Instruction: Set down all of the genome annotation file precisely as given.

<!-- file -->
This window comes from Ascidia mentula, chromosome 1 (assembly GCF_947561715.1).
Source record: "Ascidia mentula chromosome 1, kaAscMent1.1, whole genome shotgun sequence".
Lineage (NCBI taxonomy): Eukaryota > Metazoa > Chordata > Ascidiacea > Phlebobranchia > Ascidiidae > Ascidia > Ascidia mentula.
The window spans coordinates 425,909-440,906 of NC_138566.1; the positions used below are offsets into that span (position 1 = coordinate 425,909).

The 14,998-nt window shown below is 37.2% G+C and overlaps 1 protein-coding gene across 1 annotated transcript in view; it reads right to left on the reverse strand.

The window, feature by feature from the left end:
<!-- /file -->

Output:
This window comes from Ascidia mentula, chromosome 1 (assembly GCF_947561715.1).
Source record: "Ascidia mentula chromosome 1, kaAscMent1.1, whole genome shotgun sequence".
Lineage (NCBI taxonomy): Eukaryota > Metazoa > Chordata > Ascidiacea > Phlebobranchia > Ascidiidae > Ascidia > Ascidia mentula.
The window spans coordinates 425,909-440,906 of NC_138566.1; the positions used below are offsets into that span (position 1 = coordinate 425,909).

The 14,998-nt window shown below is 37.2% G+C and overlaps 1 protein-coding gene across 1 annotated transcript in view; it reads right to left on the reverse strand.

The window, feature by feature from the left end: